Their website’s coverage of the launch of Croydon Stands Tall last week makes the aims and objectives of the project quite plain: it has been filed under “Business engagement” and “Perception and Image”.
Not “art”, nor “culture”.
On its website, Croydon BID claims that the giraffes will create “a vibrant and spectacular experience”.
Matthew Sims, Croydon BID’s chief executive, said, “This free event will unite our community, inviting everyone in Croydon — residents, workers, and visitors — to partake in the joy and celebration of our exceptional town on a massive scale.”
“Partake“, no less.
Croydon BID’s publicity also included a quote from Mayor of Croydon, Jason Perry. There was no accompanying declaration that Perry is a director of Croydon BID.
Perry has also used his weekly homily on the Croydon Council website to drum up interest in the Croydon BID giraffe trail. The Mayor is pictured prominently, shaking hands with Croydon BID’s Sims, with a giraffe front and centre.
“No doubt many of you have spotted some visitors to the borough in recent days,” Perry said.
“The giraffes are designed and decorated by local artists, schools and communities and are a bright and fun addition to the town centre. If you want to get involved in finding the giraffes across the town centre, just download the app and join the search for the giraffes!”
Nowhere on this page of the council’s official website is there any declaration by Perry to explain that he is a director of Croydon BID.
There is no suggestion that Perry was directly involved in the decision to award £50,000 to Croydon BID, but the potential for conflicts of interest occurring since he opted to become a director of Croydon BID are obvious.
Opposition politicians at Croydon Town Hall and those involved with the borough’s cultural organisations expressed shock and disappointment when Mayor Perry’s association with Croydon BID and its £50,000 grant were revealed.
“Croydon BID has been going for a decade now, and has achieved very little, if anything at all, for the town centre, which is in the worst state it has been in living memory,” according to one source.
“Yet they are always towards the front of the queue when there’s public money being handed out. The Mayor of Croydon should be looking to protect public interest and public money, not getting into bed with these organisations which exercise far too great an influence over the way our borough is run.”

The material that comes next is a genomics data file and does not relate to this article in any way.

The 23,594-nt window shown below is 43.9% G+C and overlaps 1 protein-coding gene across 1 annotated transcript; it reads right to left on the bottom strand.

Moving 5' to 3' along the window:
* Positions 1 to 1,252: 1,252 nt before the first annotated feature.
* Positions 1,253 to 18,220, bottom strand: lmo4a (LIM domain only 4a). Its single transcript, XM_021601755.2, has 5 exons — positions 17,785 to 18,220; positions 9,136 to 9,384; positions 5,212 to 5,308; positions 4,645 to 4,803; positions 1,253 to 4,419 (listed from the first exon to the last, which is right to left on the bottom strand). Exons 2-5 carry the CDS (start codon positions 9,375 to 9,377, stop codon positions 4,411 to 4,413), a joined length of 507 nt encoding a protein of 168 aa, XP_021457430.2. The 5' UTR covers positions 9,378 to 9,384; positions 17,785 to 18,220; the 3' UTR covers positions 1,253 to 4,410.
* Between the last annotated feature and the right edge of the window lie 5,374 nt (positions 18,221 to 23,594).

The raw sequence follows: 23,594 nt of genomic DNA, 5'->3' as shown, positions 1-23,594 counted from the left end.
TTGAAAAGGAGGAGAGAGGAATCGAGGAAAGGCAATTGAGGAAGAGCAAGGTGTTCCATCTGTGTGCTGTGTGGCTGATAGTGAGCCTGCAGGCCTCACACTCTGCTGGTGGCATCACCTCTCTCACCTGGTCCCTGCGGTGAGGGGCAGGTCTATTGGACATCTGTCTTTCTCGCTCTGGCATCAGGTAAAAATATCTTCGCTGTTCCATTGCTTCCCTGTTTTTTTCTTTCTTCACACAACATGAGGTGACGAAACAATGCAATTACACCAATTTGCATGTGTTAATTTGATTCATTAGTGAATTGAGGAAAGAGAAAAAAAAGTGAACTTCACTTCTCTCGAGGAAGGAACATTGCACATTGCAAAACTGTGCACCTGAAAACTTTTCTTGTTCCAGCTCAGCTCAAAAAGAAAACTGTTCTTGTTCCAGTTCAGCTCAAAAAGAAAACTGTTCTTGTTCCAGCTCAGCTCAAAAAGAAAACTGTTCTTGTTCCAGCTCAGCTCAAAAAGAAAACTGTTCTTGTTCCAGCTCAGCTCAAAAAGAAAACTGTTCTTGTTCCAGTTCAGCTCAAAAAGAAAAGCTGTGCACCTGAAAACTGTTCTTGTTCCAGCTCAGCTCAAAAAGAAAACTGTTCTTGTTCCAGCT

And a volunteer with a Croydon arts group which had its funding application refused told Inside Croydon: “It’s truly disheartening when genuine cultural projects are overlooked, and huge sums go to a business group for something which is little more than a gimmick.
“We had high hopes that the Borough of Culture might kick-start inspired and original works within our communities – not simply subsidise big business.”
Peter Underwood was the Green Party’s candidate for Croydon Mayor last year. He described the £50,000 grant to Croydon BID as the borough’s own version of the dodgy “VIP lane” for covid contracts organised for Conservative Party supporters and donors.
Underwood said, “Conflicts of interest can occur but there would be far fewer if politicians elected to full-time roles did the job they were elected to do and didn’t have other jobs as well.
“The Borough of Culture year is feeling like a missed opportunity. Why is money being given to organisation like the BID, who exist to promote businesses, instead of the many small creative groups in Croydon who exist to promote culture?”
Inside Croydon approached Mayor Perry – catchphrase “Listening to Croydon” – to offer his justification for the £50,000 grant to a company of which he is a director.
Part-time Perry, the Mayor who inflicted a 15% Council Tax hike on all residents earlier this year, was obviously too busy to give any account for his actions, and had not responded by the time of publication.
Read more: £1.5m being spent on our Borough of not-very-much Culture
Read more: A town centre amble that goes from the sublime to ridiculous
Read more: £1.3m in Culture grants, but not a penny for Croydon Writers
Read more: £250 per day fees paid to lead on borough’s Heritage Trail